A fake news website named USA News (fox-news24.com) has published a fake article titled "Chris Brown in critical condition after Cincinnati nightclub shooting" which opens like this:
News emerging indicate that Singer Chris Brown is among the people injured in a shooting incident at the Cincinnati nightclub about 1 a.m. Sunday.
One person was killed and 14 injured in a shooting at a crowded hip-hop nightclub Cincinnati.
Chris Brown is reported to be in a critical condition and is undergoing surgery, Cincinnati Police Sgt. Eric Franz said.
The article is not true. There was an actual shooting at a Cincinnati nightclub on March 26, 2017 but Chris Brown was not involved in any way. Despite the story being over 24 hours old by now neither Chris Brown's official website or his verified twitter account have made any mention of it. In fact, Brown tweeted just a few minutes ago:
https://t.co/4Iq2qsSlxi pic.twitter.com/gzPrxsdeXe-- Chris Brown (@chrisbrown) March 28, 2017
The site fox-news.24.com appears to be part of a network of fake news websites that all have normal looking front pages with some generic news stories taken from other websites but which frequently publish hoax articles on other parts of the site that aren't immediately obvious to visitors. Case in point: the Chris Brown death story is currently not even on the front page of the site.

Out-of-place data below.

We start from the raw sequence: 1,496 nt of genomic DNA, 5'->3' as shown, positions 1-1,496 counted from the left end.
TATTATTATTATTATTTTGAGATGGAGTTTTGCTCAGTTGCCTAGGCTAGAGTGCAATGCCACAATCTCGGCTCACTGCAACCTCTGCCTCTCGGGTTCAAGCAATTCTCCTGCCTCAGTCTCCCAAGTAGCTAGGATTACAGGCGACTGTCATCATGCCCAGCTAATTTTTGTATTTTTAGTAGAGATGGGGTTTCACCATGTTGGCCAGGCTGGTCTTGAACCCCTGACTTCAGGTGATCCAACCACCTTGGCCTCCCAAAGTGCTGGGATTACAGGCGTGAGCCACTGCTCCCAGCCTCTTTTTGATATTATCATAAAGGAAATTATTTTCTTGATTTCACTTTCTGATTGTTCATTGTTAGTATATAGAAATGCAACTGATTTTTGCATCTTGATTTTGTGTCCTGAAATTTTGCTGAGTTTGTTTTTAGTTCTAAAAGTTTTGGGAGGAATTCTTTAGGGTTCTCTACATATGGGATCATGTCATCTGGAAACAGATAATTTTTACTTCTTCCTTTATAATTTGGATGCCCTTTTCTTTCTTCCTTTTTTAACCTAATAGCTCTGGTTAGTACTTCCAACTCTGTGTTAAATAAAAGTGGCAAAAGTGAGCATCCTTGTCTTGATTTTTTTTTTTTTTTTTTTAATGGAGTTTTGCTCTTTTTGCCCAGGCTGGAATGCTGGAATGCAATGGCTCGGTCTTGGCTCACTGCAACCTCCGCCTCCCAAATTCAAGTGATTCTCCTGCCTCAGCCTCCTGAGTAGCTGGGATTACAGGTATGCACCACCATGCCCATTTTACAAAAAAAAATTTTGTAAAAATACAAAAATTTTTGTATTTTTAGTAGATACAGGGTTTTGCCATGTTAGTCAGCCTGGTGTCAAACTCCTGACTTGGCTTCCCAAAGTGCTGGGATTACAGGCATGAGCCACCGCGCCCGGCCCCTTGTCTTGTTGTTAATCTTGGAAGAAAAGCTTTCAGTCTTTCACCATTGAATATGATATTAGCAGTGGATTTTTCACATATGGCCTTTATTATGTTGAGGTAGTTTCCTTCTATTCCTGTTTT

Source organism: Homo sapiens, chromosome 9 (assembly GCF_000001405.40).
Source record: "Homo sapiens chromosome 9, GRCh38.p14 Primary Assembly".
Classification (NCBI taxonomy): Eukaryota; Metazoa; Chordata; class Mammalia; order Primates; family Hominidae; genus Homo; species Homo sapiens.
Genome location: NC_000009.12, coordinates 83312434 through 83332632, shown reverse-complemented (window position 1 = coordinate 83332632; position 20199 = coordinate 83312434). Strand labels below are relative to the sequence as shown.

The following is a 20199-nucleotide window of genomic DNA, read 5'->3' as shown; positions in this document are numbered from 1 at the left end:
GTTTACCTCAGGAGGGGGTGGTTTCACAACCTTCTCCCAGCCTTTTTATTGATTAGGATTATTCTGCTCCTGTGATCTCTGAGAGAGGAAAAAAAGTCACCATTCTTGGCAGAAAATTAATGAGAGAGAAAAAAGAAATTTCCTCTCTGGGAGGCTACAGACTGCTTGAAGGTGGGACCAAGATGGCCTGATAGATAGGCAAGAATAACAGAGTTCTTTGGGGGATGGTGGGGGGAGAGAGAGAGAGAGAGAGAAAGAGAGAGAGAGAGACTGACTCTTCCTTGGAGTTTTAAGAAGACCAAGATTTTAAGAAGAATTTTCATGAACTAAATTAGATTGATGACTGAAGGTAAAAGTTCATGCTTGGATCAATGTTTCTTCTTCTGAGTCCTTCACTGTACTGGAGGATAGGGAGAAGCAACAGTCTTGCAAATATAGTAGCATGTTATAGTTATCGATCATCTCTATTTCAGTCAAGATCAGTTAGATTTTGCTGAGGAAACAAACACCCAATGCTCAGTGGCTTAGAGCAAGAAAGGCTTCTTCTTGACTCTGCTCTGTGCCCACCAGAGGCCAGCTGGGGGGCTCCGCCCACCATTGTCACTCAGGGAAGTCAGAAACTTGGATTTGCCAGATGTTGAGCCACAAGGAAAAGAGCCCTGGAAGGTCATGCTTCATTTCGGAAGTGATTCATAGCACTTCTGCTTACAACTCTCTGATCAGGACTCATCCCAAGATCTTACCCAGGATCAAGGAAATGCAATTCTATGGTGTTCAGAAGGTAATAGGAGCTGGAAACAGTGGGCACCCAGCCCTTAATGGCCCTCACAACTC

Some other sites we've tentatively identified as being part of the network include:
Sites like these typically try to lure visitors by posting fake stories to Facebook groups or pages in the hope of attracting visitors that will unwittingly click on various dodgy ads and popups in order to make the site owners some cash.
As you can see in the Trendolizer graph at the end of this article the story didn't appear to have gained much traction the first 24 hours it was posted but it appears it is taking off now. If you notice anyone spreading the Chris Brown death hoax around you can help by pointing them to this article here because nobody likes being used by fake news websites and no other hoax debunking websites like Snopes have put out articles about it yet.